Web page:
Theoretical and Applied Climatology

, Volume 132, Issue 1–2, pp 363–373 | Cite as

Regionalization of precipitation characteristics in Iran’s Lake Urmia basin

  • Nasim Fazel
  • Ronny Berndtsson
  • Cintia Bertacchi Uvo
  • Kaveh Madani
  • Bjørn Kløve
Original Paper


Lake Urmia in northwest Iran, once one of the largest hypersaline lakes in the world, has shrunk by almost 90% in area and 80% in volume during the last four decades. To improve the understanding of regional differences in water availability throughout the region and to refine the existing information on precipitation variability, this study investigated the spatial pattern of precipitation for the Lake Urmia basin. Daily rainfall time series from 122 precipitation stations with different record lengths were used to extract 15 statistical descriptors comprising 25th percentile, 75th percentile, and coefficient of variation for annual and seasonal total precipitation. Principal component analysis in association with cluster analysis identified three main homogeneous precipitation groups in the lake basin. The first sub-region (group 1) includes stations located in the center and southeast; the second sub-region (group 2) covers mostly northern and northeastern part of the basin, and the third sub-region (group 3) covers the western and southern edges of the basin. Results of principal component (PC) and clustering analyses showed that seasonal precipitation variation is the most important feature controlling the spatial pattern of precipitation in the lake basin. The 25th and 75th percentiles of winter and autumn are the most important variables controlling the spatial pattern of the first rotated principal component explaining about 32% of the total variance. Summer and spring precipitation variations are the most important variables in the second and third rotated principal components, respectively. Seasonal variation in precipitation amount and seasonality are explained by topography and influenced by the lake and westerly winds that are related to the strength of the North Atlantic Oscillation. Despite using incomplete time series with different lengths, the identified sub-regions are physically meaningful.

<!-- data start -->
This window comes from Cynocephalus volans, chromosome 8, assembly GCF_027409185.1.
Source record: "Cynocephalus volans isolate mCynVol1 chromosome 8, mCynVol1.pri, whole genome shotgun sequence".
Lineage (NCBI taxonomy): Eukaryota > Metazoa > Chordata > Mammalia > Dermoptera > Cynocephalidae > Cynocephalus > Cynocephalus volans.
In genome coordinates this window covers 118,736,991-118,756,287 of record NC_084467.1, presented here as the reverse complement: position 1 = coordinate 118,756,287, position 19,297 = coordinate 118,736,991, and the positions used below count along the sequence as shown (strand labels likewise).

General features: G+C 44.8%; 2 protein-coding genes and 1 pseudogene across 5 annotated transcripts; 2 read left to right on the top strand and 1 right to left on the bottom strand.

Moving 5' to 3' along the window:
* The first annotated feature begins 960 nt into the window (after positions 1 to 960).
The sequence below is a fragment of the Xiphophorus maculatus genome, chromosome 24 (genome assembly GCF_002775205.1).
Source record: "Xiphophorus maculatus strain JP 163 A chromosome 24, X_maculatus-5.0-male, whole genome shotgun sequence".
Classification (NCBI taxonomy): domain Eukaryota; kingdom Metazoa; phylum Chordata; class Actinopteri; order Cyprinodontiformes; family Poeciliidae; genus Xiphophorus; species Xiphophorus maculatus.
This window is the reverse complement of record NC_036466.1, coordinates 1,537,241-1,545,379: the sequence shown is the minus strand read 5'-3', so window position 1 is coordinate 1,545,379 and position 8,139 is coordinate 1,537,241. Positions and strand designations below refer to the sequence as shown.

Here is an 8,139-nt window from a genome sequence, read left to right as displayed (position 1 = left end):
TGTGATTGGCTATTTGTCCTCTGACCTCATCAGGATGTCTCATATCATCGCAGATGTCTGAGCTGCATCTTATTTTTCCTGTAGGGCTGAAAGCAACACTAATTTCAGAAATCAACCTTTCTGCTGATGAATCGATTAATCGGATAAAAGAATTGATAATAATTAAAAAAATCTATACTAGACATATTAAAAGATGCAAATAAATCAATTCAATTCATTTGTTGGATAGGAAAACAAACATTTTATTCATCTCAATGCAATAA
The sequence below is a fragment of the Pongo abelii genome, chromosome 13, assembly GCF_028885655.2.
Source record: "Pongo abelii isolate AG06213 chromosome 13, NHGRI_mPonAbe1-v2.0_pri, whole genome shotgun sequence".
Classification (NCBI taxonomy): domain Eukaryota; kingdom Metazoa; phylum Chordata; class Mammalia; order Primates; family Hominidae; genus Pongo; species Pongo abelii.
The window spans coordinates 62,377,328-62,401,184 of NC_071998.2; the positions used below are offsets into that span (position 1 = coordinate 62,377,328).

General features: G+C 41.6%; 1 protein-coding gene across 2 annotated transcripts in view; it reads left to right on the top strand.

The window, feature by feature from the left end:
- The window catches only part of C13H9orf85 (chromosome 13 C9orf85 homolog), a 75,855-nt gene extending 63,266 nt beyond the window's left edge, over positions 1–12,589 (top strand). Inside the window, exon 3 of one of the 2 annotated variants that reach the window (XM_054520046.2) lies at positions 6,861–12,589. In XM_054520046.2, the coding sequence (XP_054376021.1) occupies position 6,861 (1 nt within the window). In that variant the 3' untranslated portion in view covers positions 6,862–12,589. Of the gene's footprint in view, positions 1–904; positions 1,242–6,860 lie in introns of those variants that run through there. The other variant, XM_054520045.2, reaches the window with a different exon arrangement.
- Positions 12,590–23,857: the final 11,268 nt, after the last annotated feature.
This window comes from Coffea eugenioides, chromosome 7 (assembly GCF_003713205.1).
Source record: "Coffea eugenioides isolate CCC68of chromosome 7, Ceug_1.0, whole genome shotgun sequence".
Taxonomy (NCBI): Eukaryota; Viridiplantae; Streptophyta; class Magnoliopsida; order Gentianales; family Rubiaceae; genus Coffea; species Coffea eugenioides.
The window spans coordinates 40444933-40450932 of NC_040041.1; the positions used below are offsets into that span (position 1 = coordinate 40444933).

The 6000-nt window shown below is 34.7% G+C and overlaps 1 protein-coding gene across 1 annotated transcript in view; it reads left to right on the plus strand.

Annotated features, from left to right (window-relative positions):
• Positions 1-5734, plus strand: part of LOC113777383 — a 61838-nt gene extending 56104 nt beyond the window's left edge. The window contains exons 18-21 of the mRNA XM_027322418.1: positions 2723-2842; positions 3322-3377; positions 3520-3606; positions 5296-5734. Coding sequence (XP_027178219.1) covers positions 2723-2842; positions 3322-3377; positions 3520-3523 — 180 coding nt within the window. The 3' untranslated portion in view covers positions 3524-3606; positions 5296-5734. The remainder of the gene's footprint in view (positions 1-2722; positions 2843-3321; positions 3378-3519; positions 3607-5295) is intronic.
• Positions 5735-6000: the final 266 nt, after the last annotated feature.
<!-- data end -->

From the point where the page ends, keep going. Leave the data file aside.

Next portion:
Lake Urmia Rainfall-generating systems Spatial pattern Principal component analysis Homogeneous precipitation sub-regions Iran 


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Copyright information

© Springer-Verlag Wien 2017

Authors and Affiliations

  1. 1.Water Resources and Environmental Engineering, Faculty of TechnologyUniversity of OuluOuluFinland
  2. 2.Center for Middle Eastern StudiesLund UniversityLundSweden
  3. 3.Department of Water Resources EngineeringLund UniversityLundSweden
  4. 4.Centre for Environmental PolicyImperial College LondonLondonUK
  5. 5.Department of Physical GeographyStockholm UniversityStockholmSweden

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